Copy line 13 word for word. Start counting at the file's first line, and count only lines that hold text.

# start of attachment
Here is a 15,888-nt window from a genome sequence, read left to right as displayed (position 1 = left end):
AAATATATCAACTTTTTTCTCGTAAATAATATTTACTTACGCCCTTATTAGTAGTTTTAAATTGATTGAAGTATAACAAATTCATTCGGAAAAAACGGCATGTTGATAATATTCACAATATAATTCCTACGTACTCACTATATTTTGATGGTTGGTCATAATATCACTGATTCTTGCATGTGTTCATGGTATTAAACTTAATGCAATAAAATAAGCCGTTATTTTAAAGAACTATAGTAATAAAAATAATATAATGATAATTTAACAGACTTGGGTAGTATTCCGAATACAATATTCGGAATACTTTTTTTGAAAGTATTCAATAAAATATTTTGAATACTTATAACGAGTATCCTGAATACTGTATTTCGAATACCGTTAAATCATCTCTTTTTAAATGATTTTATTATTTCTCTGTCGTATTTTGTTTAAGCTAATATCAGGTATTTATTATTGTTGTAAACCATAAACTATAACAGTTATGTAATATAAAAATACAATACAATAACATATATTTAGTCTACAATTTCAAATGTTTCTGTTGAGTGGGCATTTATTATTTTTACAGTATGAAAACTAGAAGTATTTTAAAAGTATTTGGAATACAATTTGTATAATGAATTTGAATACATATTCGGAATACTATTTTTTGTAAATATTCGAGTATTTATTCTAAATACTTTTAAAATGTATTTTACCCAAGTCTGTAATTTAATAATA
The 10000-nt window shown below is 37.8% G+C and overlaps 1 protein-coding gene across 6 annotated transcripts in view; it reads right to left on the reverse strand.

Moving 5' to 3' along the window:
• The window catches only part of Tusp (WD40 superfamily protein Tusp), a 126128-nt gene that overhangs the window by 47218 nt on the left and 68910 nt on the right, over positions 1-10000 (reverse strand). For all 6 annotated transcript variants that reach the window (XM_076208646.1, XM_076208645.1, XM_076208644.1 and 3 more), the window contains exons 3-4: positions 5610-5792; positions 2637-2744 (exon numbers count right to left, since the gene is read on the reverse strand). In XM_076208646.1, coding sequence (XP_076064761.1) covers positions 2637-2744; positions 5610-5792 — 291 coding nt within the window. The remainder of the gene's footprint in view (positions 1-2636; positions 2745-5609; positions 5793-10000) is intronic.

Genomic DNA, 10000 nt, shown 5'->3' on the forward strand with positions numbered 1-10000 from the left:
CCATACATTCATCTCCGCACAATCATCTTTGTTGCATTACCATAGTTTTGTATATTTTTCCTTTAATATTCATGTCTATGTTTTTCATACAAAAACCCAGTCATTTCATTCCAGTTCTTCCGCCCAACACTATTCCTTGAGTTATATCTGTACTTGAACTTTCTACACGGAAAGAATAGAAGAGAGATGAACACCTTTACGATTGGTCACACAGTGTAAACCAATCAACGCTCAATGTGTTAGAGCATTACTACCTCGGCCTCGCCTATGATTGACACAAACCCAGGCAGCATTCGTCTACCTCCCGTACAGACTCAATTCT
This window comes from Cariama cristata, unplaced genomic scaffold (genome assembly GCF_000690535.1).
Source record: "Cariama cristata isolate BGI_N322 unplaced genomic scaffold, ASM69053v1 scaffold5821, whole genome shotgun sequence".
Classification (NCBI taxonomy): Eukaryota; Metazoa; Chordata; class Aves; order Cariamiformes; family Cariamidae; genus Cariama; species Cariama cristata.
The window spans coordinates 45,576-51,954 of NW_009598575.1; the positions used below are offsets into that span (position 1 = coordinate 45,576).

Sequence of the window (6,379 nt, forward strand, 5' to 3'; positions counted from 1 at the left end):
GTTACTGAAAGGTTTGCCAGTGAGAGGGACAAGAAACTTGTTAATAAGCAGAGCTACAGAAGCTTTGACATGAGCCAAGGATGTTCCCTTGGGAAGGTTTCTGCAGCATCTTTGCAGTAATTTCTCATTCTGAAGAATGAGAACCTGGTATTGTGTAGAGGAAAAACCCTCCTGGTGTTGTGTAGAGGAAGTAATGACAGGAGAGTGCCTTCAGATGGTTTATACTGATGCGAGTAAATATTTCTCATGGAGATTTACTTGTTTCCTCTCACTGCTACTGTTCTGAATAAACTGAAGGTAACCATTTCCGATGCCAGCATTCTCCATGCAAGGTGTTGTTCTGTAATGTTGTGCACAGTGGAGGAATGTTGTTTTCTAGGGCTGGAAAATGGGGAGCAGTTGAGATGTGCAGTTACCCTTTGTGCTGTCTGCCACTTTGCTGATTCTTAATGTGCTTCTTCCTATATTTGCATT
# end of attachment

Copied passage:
GTTACTGAAAGGTTTGCCAGTGAGAGGGACAAGAAACTTGTTAATAAGCAGAGCTACAGAAGCTTTGACATGAGCCAAGGATGTTCCCTTGGGAAGGTTTCTGCAGCATCTTTGCAGTAATTTCTCATTCTGAAGAATGAGAACCTGGTATTGTGTAGAGGAAAAACCCTCCTGGTGTTGTGTAGAGGAAGTAATGACAGGAGAGTGCCTTCAGATGGTTTATACTGATGCGAGTAAATATTTCTCATGGAGATTTACTTGTTTCCTCTCACTGCTACTGTTCTGAATAAACTGAAGGTAACCATTTCCGATGCCAGCATTCTCCATGCAAGGTGTTGTTCTGTAATGTTGTGCACAGTGGAGGAATGTTGTTTTCTAGGGCTGGAAAATGGGGAGCAGTTGAGATGTGCAGTTACCCTTTGTGCTGTCTGCCACTTTGCTGATTCTTAATGTGCTTCTTCCTATATTTGCATT